Tricky question – what fundamental thing does everyone need in order to achieve their ambitions? Rich parents? That can certainly help. But the real answer, as simple as it may seem, is progress.
No matter who you are or what you’re striving for, progress is the one thing capable of keeping every human’s mind focused on the pursuit of a goal. It makes sense – our minds see everything through a logical lens of action-reward. Do something good? Get something good. As far as we understand it, anything worth doing should pay off. Repeated effort with no better result is as Einstein defined, insanity.
This understanding gives us the unprecedented ability to hack our own minds in favor of success. If we’re motivated by signs of progress – that our efforts are worthwhile – we’re inevitably more likely to keep going. Therefore, taking smaller and easy-to-achieve steps is key.
For example, let’s say you want to write a book. The overachiever in you might think ‘I can get this done in a matter of days’ and make that the plan. It wouldn’t make you superhuman though, and it’s likely that book wouldn’t get finished within such a short timeframe. Sure, you knocked out a whole 11 chapters, but by highly-set standards, that’s still a failure. Going about things all at once is an easy way to let discouragement and burnout sabotage everything. Instead, it’s best to take things step-by-step, by setting manageable goals and rewarding yourself for the progress you make. In this instance, it might mean breaking that book down into multiple phases of development (e.g., writing, editing), setting a timeline for each phase, and recognizing your efforts every time one is completed. 110% effort, sure – but also one thing at a time.
For James, taking things one by one started with getting out of bed in the morning to attend physical therapy. Little acts like practicing drills for a few minutes eventually led to literal steps forward as he reestablished his ability to walk in a straight line. While it might not have seemed like it at the time, every small effort and success throughout that journey had a fundamental role in helping him progress.
“If you’re making progress, you have every reason in the world to keep doing what you’re doing,” he says.
“I was just looking for ways to get one percent better each day. I was looking for ways to have some small margin of improvement that I could use as a foothold and some stability, and then take that little step and use that to advance to the next level the day after that.”
Making Things Clear
James recorded what he learned throughout his personal journey of rehabilitation and eventually published those insights in his best-selling book, ‘Atomic Habits‘. But coming to fully understand the one percent concept wasn’t easy. He didn’t have a framework or language he could use to describe it and essentially developed the theory in real time. The key to making it make sense, he tells me, was explicitness.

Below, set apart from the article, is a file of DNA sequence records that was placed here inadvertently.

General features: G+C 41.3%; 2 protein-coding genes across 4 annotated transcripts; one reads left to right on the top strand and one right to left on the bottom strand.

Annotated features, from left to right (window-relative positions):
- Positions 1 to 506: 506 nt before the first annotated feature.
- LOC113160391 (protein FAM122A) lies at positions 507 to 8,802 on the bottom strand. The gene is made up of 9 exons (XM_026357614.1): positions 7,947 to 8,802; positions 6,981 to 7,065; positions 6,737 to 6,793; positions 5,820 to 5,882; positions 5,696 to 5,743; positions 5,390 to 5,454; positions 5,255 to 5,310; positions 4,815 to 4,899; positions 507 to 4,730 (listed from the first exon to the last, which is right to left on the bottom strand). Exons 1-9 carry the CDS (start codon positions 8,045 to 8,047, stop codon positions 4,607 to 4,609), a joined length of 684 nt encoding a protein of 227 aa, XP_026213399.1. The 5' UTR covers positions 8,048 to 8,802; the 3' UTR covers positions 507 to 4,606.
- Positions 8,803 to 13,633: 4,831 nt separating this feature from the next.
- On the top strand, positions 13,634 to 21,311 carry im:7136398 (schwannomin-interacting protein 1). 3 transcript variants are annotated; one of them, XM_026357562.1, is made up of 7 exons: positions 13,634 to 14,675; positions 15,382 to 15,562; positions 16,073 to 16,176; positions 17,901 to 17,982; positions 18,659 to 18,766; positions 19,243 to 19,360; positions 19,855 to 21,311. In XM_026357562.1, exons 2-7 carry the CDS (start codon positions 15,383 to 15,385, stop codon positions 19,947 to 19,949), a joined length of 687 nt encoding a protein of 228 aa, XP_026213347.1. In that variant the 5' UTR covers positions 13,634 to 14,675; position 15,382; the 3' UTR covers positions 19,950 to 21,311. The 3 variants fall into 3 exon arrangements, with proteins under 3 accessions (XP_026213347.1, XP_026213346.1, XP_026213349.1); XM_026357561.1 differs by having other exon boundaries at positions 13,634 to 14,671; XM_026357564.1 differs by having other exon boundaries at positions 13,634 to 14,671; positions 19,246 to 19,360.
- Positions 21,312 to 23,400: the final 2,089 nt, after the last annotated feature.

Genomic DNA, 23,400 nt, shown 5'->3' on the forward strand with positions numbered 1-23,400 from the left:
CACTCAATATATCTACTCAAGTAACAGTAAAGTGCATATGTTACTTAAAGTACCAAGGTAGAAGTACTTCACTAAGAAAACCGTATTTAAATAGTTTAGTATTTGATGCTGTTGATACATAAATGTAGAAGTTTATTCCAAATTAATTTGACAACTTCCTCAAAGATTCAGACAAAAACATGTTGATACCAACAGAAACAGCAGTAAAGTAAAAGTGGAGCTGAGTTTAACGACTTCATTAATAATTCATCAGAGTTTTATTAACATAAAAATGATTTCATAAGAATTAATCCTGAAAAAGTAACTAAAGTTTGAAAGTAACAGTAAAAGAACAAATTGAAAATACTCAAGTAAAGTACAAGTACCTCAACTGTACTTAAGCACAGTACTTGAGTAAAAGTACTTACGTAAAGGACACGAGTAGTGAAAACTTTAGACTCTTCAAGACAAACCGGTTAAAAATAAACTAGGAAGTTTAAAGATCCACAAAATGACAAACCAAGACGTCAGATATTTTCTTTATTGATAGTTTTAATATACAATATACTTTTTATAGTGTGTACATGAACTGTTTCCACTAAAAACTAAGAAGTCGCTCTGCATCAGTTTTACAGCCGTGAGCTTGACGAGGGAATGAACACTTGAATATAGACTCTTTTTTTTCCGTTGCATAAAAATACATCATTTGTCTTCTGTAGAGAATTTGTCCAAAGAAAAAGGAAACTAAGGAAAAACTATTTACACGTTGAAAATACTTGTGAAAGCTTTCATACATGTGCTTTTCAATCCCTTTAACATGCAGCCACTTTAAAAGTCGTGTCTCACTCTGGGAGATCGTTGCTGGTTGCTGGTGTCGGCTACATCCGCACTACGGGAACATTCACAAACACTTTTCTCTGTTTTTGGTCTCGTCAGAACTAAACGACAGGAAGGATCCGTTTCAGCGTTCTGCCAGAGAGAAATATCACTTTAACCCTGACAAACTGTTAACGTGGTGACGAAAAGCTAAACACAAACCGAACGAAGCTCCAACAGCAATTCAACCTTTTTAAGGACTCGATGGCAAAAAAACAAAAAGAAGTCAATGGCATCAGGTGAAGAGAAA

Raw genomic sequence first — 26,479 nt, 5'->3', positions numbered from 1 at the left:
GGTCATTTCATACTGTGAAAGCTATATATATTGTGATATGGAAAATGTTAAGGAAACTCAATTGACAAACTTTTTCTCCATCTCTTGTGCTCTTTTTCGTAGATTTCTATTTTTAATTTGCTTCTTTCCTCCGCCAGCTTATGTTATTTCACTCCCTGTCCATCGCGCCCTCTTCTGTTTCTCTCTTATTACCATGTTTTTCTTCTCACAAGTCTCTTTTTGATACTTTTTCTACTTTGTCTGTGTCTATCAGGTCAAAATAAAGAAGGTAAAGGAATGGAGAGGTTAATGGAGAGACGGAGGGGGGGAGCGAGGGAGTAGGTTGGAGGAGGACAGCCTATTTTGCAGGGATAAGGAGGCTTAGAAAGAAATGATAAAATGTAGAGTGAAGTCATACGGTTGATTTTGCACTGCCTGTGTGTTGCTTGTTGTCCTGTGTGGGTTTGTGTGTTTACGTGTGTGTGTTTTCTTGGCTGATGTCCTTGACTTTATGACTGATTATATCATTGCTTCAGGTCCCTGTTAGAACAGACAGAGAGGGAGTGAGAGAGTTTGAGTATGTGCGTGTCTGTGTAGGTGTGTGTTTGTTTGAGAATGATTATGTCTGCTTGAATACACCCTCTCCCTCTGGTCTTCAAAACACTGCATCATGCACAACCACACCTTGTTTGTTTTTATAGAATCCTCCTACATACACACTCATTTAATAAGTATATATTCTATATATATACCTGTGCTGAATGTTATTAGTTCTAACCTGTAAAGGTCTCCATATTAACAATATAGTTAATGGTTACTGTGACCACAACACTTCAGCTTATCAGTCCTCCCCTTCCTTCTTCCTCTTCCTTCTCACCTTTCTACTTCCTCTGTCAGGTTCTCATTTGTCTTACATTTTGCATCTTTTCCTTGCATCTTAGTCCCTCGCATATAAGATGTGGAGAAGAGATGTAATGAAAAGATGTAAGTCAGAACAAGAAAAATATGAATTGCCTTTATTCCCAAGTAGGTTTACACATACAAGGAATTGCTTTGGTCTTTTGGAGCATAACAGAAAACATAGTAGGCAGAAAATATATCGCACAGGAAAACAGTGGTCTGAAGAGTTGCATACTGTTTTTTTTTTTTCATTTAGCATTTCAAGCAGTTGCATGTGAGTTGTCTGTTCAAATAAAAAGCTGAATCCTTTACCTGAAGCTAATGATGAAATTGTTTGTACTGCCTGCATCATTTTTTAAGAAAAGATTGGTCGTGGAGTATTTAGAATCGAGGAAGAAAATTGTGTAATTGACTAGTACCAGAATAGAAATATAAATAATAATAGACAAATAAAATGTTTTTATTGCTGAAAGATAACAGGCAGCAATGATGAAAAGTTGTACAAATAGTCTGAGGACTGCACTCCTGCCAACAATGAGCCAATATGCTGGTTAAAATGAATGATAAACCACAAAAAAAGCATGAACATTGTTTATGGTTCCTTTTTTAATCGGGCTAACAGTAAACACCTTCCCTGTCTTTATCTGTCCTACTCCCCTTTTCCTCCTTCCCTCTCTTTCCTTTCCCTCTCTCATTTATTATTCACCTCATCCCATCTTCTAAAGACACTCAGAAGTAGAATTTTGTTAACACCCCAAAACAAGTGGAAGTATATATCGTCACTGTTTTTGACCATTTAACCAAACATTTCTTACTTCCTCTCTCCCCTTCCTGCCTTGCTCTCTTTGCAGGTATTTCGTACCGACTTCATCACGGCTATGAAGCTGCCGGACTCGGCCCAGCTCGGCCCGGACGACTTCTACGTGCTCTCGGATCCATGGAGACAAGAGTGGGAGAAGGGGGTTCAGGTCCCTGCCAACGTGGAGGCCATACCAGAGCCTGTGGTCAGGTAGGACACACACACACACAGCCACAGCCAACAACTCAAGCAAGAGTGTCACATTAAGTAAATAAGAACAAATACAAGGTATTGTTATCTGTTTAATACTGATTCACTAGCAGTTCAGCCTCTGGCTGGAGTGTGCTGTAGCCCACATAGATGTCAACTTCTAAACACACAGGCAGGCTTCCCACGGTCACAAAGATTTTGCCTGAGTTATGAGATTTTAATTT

Back to the topic of the human brain – it likes explanations. Recognizing things for what they are and sharing that perception with others is what gives us the ability to problem-solve so effectively. By at the very least talking about his incremental approach to progress and trying to put it into words, James would tighten his grasp on it and be able to share it with others.
This became very important as he continued to write ‘Atomic Habits’ and built an audience of followers. Taking shots at explaining things and bouncing ideas around became a key part of his creative process.
Passion as a Catalyst for Progress
Given that this podcast is produced by creators for creators, I had to ask James how passion equates into all of this. Anyone that’s chosen to pursue a career in the field knows that it can be hard – why and how do our interests keep us going?
Stimulus and result.
Remember that transactional action-reward logic I mentioned earlier? The same concept applies when it comes to starting a new endeavor.
We see hundreds of cues in our day-to-day lives that cause us to subconsciously do different things. For instance, when an ambulance siren wails down the road, everyone’s first instinct is to get out of the way. We know what that sound means and so we take action. Finding money on the ground is another great example – we could all use a little more of it, and having more of it makes us feel good. So we pick it up.
The same key elements are at play for professional opportunity.
When a person is passionate about something, it creates an internal stimulus that causes them to act. A free photography class? They’ll be the first one in line because they know that it will help them progress on their path to success. A friend’s suggestion of a great networking event? They’re already planning what to wear!
This internal stimulus spurs action, which then has the potential for an external reward (the photography class that leads to a job, the networking event that turns into a high-paying client).
This is why it’s so important to start with something small. If you’re passionate about something, find an actionable way to pursue it. Look for a class, volunteer at an event, follow someone in the field on Twitter. Taking small steps creates momentum that can lead to big rewards down the line!